Drawing on over 35 years’ experience and a continued commitment to our mission statement, we here at Lenity Architecture are dedicated to the health and safety of our clients, staff and residents alike.
As Senior Housing industry leaders, Lenity’s MEP Department specialists would like to offer a few HVAC options to utilize in your buildings to help keep you, your staff, and residents healthy and safe during this time of uncertainty. As with all suggestions, only you know what’s right for your business operations.
Each building is unique; and there is no blanket solution that would completely stop the transmission of COVID-19 or any other virus at all buildings, baring a full HVAC redesign and upgrade. However, with moderate investments, more attentive cleaning schedules, and changes in AC operational setpoints, a building owner can make vast improvements in the building’s capacity to stop the transmission of airborne particulates. However, the following recommendations are a large step in the right direction – all are within reasonable budgets.
Ultraviolet Germicidal Irradiation (UVGI) is a tested form of disinfection control in conditioned spaces. The wavelength of 280 to 200nm (also classified as UVC) is ideal for disrupting the DNA of many airborne viruses, bacteria, mycobacteria, bacterial spores, and fungal spores. According to ASHRAE, UVC has been used since the 1900’s and can make a significant effect on the spread of infections. By exposing microbes to UVC, thier DNA is altered to stop their reproductive capabilities. Once microbes lose the ability to reproduce, they become practically harmless, even if they land on a person. There are two types of UVC devices on the market that are common, Upper-Air UVC Devices and In-Duct UVC Systems.
Upper-Air UVC Devices
- Easy to install and integrate into existing structures.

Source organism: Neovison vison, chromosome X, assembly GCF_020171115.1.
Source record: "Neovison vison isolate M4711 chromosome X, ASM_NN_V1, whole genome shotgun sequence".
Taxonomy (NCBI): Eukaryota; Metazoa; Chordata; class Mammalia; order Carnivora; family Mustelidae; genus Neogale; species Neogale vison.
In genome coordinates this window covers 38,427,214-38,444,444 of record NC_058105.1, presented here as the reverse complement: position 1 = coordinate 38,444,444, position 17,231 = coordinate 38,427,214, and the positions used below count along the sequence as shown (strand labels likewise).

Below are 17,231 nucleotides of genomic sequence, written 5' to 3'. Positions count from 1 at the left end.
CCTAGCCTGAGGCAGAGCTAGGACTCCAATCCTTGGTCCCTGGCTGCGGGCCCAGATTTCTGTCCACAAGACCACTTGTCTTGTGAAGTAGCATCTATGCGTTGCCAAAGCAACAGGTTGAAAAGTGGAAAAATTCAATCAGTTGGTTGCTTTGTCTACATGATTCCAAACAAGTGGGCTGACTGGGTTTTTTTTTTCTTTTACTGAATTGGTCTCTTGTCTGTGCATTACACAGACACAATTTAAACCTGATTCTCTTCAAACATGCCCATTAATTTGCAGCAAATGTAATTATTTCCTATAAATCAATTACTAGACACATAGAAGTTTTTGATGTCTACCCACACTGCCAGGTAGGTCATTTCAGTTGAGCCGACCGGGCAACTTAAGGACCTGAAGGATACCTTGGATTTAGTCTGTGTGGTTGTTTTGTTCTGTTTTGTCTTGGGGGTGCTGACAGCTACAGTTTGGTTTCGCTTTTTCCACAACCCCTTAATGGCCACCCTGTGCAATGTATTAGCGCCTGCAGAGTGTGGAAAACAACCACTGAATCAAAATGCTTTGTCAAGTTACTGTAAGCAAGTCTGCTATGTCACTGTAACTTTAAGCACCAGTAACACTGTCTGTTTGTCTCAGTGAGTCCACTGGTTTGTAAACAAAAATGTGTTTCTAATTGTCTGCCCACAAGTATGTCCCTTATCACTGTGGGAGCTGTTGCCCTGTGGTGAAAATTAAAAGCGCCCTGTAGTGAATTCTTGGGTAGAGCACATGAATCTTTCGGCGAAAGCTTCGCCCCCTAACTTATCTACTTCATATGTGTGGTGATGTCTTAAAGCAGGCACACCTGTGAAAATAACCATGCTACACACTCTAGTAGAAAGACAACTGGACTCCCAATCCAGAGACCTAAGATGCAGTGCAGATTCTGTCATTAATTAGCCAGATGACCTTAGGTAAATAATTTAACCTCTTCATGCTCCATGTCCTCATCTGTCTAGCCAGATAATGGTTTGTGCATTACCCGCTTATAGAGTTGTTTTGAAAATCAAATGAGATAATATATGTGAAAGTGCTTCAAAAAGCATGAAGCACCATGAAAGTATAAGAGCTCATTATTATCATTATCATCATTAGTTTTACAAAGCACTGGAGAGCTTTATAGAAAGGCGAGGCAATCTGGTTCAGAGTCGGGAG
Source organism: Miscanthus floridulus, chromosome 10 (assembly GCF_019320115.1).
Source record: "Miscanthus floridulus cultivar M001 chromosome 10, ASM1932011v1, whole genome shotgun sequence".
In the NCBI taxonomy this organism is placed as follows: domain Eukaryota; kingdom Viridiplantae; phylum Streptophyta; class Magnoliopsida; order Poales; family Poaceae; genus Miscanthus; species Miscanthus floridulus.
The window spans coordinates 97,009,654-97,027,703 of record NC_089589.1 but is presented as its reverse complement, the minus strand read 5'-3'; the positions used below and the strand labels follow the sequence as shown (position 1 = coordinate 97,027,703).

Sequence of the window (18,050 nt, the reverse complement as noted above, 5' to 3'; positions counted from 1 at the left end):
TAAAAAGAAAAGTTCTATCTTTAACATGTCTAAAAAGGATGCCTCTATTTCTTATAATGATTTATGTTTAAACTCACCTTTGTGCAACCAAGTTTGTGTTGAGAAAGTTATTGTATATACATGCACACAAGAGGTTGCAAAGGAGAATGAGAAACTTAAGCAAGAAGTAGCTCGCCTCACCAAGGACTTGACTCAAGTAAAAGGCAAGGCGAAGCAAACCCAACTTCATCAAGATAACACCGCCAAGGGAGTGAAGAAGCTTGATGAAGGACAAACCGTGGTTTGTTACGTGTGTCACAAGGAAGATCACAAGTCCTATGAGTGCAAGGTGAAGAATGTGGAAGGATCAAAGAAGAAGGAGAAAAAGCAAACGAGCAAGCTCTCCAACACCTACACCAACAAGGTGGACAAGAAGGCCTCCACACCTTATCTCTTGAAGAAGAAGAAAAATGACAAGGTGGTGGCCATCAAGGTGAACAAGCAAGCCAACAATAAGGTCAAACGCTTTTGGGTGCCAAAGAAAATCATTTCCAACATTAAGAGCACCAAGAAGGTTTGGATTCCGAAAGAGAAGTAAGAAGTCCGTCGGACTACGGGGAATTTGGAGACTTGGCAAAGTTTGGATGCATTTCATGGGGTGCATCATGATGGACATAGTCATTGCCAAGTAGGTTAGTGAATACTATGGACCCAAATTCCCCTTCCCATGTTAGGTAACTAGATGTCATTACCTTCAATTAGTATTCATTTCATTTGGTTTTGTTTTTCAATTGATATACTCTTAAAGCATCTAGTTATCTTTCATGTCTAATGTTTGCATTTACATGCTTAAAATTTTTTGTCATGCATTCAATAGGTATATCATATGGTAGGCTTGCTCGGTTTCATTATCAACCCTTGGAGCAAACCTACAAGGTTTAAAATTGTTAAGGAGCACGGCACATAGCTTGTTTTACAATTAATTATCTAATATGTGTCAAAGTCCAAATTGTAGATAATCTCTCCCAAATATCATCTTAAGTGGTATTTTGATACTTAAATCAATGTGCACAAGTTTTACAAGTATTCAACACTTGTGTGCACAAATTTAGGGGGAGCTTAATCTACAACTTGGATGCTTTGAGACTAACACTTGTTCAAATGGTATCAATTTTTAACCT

- Flexible – can be installed either as permanent or temporary fixtures
- Can be a more economical solution.
- These types of units are typically not visually appealing.
In-Duct UVC Devices
- They can disinfect more area than Upper-Air and are hidden from public view.
- When compared to other options, UVC systems are some of the lower priced solutions in initial capital investments.
- In-Duct devices are more expensive than the Upper-Air devices
High Efficiency Particulate Air (HEPA) Filters are deep space folded, sub-micrometer glass fiber paper filters. Most are designed to be installed in ducts with a velocity between 250 and 500 feet per minute (FPM) and have a static resistance between 0.5” and 2” of water column (in W.C.). In a standard senior living facility, ducts are typically sized for a 900 FPM rate, and total static loss of 1.5 to 2” W.C.
- MERV 13-16, can be installed without any HVAC design consulting
- Filters can be expensive overtime
- Need to maintain a cleaning/replacement schedule to ensure optimum filter performance
What this means is that most high-grade HEPA filters could not simply be installed in a typical commercial HVAC system without causing reduced performance in the filter, and/or cause harm to the mechanical systems. That being said, HEPA is not the only option for filters.
MERV is a rating system for air filters; the higher the MERV rating, the smaller the particulates that the filter can capture. HEPA filters are rated at MERV 17 and higher, and can capture particles less than 0.3 microns, (virus and carbon dust size). One range step down in MERV ratings, to 13 to 16, still provides superior air filtration, and can be ordered in sizes that would work with most current building HVAC systems.